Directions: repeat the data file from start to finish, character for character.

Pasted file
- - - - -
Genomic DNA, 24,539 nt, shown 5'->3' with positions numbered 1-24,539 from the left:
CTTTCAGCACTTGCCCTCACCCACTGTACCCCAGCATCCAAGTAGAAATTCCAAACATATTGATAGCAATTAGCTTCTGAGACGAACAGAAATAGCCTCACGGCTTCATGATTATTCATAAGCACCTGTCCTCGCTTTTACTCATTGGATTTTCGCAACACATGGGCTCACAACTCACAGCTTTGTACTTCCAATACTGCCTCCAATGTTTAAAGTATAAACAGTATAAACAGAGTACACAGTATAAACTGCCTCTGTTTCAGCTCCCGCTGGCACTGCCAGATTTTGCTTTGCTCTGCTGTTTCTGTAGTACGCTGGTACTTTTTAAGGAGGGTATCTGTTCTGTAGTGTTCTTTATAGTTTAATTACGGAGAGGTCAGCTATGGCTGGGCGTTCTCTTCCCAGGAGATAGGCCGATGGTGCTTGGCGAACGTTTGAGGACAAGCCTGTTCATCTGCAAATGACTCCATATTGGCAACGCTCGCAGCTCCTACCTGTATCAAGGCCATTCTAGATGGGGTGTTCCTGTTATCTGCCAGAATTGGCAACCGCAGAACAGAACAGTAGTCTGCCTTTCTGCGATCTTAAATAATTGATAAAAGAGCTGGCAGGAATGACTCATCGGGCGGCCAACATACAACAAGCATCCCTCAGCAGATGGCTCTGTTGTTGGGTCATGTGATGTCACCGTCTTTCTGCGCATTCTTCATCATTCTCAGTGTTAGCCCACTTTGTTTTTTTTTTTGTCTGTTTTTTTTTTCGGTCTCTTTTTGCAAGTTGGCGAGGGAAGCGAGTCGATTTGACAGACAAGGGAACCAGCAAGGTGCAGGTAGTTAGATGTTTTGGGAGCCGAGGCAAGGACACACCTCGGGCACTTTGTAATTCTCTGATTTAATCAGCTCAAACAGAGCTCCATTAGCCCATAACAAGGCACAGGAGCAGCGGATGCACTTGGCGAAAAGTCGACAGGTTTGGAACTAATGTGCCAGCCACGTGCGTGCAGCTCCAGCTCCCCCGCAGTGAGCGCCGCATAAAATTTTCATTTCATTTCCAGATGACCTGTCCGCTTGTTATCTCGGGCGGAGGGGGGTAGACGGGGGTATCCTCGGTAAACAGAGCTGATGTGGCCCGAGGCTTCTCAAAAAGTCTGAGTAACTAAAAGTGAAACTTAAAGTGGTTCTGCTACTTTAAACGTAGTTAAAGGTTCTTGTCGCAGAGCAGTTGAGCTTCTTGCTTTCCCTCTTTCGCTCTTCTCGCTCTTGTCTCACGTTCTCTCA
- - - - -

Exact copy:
Genomic DNA, 24,539 nt, shown 5'->3' with positions numbered 1-24,539 from the left:
CTTTCAGCACTTGCCCTCACCCACTGTACCCCAGCATCCAAGTAGAAATTCCAAACATATTGATAGCAATTAGCTTCTGAGACGAACAGAAATAGCCTCACGGCTTCATGATTATTCATAAGCACCTGTCCTCGCTTTTACTCATTGGATTTTCGCAACACATGGGCTCACAACTCACAGCTTTGTACTTCCAATACTGCCTCCAATGTTTAAAGTATAAACAGTATAAACAGAGTACACAGTATAAACTGCCTCTGTTTCAGCTCCCGCTGGCACTGCCAGATTTTGCTTTGCTCTGCTGTTTCTGTAGTACGCTGGTACTTTTTAAGGAGGGTATCTGTTCTGTAGTGTTCTTTATAGTTTAATTACGGAGAGGTCAGCTATGGCTGGGCGTTCTCTTCCCAGGAGATAGGCCGATGGTGCTTGGCGAACGTTTGAGGACAAGCCTGTTCATCTGCAAATGACTCCATATTGGCAACGCTCGCAGCTCCTACCTGTATCAAGGCCATTCTAGATGGGGTGTTCCTGTTATCTGCCAGAATTGGCAACCGCAGAACAGAACAGTAGTCTGCCTTTCTGCGATCTTAAATAATTGATAAAAGAGCTGGCAGGAATGACTCATCGGGCGGCCAACATACAACAAGCATCCCTCAGCAGATGGCTCTGTTGTTGGGTCATGTGATGTCACCGTCTTTCTGCGCATTCTTCATCATTCTCAGTGTTAGCCCACTTTGTTTTTTTTTTTGTCTGTTTTTTTTTTCGGTCTCTTTTTGCAAGTTGGCGAGGGAAGCGAGTCGATTTGACAGACAAGGGAACCAGCAAGGTGCAGGTAGTTAGATGTTTTGGGAGCCGAGGCAAGGACACACCTCGGGCACTTTGTAATTCTCTGATTTAATCAGCTCAAACAGAGCTCCATTAGCCCATAACAAGGCACAGGAGCAGCGGATGCACTTGGCGAAAAGTCGACAGGTTTGGAACTAATGTGCCAGCCACGTGCGTGCAGCTCCAGCTCCCCCGCAGTGAGCGCCGCATAAAATTTTCATTTCATTTCCAGATGACCTGTCCGCTTGTTATCTCGGGCGGAGGGGGGTAGACGGGGGTATCCTCGGTAAACAGAGCTGATGTGGCCCGAGGCTTCTCAAAAAGTCTGAGTAACTAAAAGTGAAACTTAAAGTGGTTCTGCTACTTTAAACGTAGTTAAAGGTTCTTGTCGCAGAGCAGTTGAGCTTCTTGCTTTCCCTCTTTCGCTCTTCTCGCTCTTGTCTCACGTTCTCTCA